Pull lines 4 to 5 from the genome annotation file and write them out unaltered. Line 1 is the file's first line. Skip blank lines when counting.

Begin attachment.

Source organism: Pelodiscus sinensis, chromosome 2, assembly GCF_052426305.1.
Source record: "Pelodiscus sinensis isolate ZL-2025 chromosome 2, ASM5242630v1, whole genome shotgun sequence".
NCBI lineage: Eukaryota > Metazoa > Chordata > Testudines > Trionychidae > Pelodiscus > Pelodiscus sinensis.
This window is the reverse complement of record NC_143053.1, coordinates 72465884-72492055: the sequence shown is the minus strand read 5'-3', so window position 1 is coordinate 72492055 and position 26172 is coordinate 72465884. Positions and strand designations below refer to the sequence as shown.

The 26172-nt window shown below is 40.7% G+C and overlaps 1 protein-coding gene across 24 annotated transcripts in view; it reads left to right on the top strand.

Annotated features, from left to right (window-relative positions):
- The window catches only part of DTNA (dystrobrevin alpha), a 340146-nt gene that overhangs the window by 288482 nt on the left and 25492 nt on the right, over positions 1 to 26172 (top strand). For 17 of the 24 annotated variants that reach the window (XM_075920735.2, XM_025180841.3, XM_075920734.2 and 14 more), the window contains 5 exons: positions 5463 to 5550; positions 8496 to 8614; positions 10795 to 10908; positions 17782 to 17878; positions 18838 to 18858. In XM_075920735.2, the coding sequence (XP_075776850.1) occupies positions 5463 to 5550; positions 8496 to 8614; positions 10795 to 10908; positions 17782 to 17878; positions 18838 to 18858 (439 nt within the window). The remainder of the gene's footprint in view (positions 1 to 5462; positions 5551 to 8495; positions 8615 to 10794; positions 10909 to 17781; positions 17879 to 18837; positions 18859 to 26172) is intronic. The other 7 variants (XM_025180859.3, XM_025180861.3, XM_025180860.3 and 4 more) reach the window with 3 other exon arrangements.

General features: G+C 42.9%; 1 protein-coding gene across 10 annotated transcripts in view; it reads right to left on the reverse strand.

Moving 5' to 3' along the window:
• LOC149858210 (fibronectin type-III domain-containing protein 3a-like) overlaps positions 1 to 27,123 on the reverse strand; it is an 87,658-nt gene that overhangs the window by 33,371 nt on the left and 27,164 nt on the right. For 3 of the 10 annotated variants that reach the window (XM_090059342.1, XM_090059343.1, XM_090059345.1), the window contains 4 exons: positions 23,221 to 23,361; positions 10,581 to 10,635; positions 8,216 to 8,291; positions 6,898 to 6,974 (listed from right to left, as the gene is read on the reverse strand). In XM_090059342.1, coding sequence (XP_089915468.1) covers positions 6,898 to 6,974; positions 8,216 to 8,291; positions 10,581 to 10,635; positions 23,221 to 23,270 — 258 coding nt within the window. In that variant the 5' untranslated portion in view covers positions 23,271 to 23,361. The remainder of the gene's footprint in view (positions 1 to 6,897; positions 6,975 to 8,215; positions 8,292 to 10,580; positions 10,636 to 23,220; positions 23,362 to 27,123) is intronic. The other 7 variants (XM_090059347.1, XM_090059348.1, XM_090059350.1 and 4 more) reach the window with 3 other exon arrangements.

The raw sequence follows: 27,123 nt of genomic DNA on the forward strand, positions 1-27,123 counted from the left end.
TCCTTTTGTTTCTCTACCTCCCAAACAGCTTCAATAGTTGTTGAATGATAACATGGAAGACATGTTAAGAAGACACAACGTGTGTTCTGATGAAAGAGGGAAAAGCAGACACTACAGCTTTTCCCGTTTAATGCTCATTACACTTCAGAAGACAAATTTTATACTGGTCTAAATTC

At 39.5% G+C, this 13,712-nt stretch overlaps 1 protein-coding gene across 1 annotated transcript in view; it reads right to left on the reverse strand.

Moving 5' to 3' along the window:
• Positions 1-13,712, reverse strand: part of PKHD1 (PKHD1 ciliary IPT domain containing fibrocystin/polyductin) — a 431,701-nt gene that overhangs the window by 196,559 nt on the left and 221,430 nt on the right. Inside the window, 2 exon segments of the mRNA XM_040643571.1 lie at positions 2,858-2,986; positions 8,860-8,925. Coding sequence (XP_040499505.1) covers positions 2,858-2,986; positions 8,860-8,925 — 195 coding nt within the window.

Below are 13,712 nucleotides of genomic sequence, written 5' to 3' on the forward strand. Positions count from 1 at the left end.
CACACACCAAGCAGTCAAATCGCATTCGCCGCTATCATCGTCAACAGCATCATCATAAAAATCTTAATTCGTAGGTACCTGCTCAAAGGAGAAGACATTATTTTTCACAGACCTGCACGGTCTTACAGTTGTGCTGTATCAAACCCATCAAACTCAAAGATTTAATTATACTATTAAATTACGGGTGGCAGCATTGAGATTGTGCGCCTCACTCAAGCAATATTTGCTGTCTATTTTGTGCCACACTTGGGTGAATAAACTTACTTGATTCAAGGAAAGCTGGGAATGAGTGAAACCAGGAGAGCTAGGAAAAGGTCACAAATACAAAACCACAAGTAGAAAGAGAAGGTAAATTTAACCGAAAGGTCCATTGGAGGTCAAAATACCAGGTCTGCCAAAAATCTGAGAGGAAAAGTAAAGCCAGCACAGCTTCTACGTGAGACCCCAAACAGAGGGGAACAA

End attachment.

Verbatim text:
This window is the reverse complement of record NC_143053.1, coordinates 72465884-72492055: the sequence shown is the minus strand read 5'-3', so window position 1 is coordinate 72492055 and position 26172 is coordinate 72465884. Positions and strand designations below refer to the sequence as shown.

The 26172-nt window shown below is 40.7% G+C and overlaps 1 protein-coding gene across 24 annotated transcripts in view; it reads left to right on the top strand.